If you have any comments or information about Bernard & Fiona Hall, we’d love to hear from you including any documents using our instant chat, the below form or by phone on 1300-327123.

To contact us with any tip-offs, files or information – please use the instant chat tools or form below:

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Bernard & Fiona Hall – property holdings

Hall family tree of businesses

Bernard & Fiona Hall, directly or indirectly (as at 8 November 2019) have interests in the following properties (subject to change).

At auction in Orange on 24 July 2019, Bernard Hall bid to purchase all 5 of the above properties.

Bernard has thus far (as at 8 November 2019) only completed the purchase of Brooklyn with a further $7.35m outstanding to purchase the above excluding Brooklyn.

Subject to orders of the NSW Supreme Court, these properties are in the process of being sold.

It is understood that a notice to complete has been served upon Bernard requiring him or his purchasing entities to complete the settlement of the 4 remaining properties by the close of business on 14 November 2019.  The possible ramifications of failing to complete are discussed here.

If you have any comments or information about Bernard & Fiona Hall, we’d love to hear from you including any documents via the instant chats below, through the below form or by phone on 1300-327123.

For more information – chat with us live using our instant chat tools (bottom corners), book an appointment or call now on 1300-327123 (till late).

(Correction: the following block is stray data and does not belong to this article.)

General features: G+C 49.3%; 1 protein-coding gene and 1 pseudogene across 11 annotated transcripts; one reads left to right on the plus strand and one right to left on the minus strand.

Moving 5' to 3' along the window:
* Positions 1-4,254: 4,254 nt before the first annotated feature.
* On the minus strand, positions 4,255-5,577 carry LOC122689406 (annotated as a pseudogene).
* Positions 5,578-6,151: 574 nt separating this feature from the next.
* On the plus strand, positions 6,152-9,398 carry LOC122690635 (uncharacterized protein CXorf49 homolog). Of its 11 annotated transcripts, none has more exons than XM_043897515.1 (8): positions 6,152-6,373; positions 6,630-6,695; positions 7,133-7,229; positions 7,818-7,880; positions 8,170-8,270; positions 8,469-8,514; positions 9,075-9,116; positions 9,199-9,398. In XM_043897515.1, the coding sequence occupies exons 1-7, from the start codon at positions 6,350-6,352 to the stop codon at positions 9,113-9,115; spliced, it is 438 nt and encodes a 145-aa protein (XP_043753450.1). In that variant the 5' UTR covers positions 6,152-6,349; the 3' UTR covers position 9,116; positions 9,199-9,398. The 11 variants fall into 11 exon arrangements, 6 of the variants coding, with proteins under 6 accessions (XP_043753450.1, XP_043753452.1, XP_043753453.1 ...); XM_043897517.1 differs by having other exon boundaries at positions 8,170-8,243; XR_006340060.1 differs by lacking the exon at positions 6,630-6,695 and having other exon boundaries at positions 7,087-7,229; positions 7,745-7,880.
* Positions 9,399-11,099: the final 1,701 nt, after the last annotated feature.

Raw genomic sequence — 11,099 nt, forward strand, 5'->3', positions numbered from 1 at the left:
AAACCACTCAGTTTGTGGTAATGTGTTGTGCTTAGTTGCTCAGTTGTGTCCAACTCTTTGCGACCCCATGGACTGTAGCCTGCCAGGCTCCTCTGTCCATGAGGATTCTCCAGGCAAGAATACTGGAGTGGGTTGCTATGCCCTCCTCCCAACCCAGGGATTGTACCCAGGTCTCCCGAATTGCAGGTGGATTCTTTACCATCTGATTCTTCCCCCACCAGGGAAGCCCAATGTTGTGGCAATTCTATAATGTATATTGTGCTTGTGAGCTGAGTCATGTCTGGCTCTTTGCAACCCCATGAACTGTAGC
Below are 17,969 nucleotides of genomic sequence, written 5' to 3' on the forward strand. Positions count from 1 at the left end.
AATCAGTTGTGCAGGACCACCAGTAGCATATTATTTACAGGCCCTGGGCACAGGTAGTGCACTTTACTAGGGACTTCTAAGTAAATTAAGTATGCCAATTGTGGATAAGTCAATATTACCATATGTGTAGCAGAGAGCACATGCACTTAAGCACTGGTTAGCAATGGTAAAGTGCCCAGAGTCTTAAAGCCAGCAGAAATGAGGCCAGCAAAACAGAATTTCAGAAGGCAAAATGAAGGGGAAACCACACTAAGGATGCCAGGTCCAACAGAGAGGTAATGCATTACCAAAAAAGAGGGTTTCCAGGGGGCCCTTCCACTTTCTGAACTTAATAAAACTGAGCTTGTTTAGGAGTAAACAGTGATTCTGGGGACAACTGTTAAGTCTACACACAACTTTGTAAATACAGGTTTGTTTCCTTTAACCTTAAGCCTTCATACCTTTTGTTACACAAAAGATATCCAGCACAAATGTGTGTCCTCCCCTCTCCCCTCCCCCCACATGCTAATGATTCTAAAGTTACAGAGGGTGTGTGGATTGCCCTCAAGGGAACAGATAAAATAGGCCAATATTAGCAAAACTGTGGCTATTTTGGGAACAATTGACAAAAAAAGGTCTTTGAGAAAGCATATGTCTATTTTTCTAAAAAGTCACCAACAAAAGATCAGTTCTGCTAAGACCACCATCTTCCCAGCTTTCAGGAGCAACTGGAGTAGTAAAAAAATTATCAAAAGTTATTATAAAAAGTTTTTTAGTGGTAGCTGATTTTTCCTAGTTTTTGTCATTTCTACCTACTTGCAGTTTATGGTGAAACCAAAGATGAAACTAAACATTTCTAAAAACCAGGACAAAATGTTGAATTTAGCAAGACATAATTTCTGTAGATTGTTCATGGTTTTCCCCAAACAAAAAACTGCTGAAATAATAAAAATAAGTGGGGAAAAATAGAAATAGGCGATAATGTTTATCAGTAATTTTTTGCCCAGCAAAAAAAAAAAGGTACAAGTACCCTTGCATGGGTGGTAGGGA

To contact us with any tip-offs, files or information – please use the instant chat tools or form below:

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Hakan Kutup charged with fraud and forgery, appears in court

Hakan Kutup

Hakan Kutup, a former Century 21 real estate agent appeared yesterday in the Wollongong Local Court.  Hakan, of 24 Stradbroke St, Shell Cove, has been the subject of other posts here on this website.  Hakan appeared in court charged in relation to 27 counts involving fraud, forgeries or conversion of money but we understand this number may increase?

How was Hakan Kutup able to carry out alleged crimes?

Mark Smith, Director of DC Partners was engaged after the alleged frauds were discovered by the victim, a local funds manager in Sydney.

Mark is the person who reported the matters to NSW Police and NSW Fairtrading.

Mark believe’s that NSW Fairtrading may have been negligent and is co-ordinating a class-action for potential victims of Hakan Kutup.  Class-action participants could include victims of Hakan’s company formerly Century 21 Ultimate Real Estate in Wollongong.

Mark alleges NSW Fairtrading knew or ought to have known about complaints about Hakan Kutup stretching back perhaps more than a decade and failed to investigate.

Mark is organising for those who are interested in joining a class action against the NSW Fairtrading and invites anyone who has lost money – no matter how small to complete the form below.

Interestingly, the Illawarra Mercury / Daily Telegraph hint at potentially more charges.  It is thought these may relate to the operations of a sales trust by Hakan Kutup?  These publications quote the court that there was uncovered “misappropriated funds” in the sum of $220,515 from a Sales Trust account.

DC Partners is keen to talk to or help any persons that have had negative dealings now matter how old or recently – please complete our contact form below (joining the class action is optional):

If readers have other information on the Kutup’s please feel free to complete the below form or email any tips to:  mark@markjsmith.com  or call  1300-327123 (7 days till late).

6 November 2019

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DCPLH v Caernarvon Cherry Pty Ltd – potential growers class action

Biteroit - Caernarvon Cherry

DCP Litigation Holdings is inviting expressions of interest from potential class action claimants against Caernarvon Cherry Pty Ltd ACN 111 047 191 (“Caernarvon“).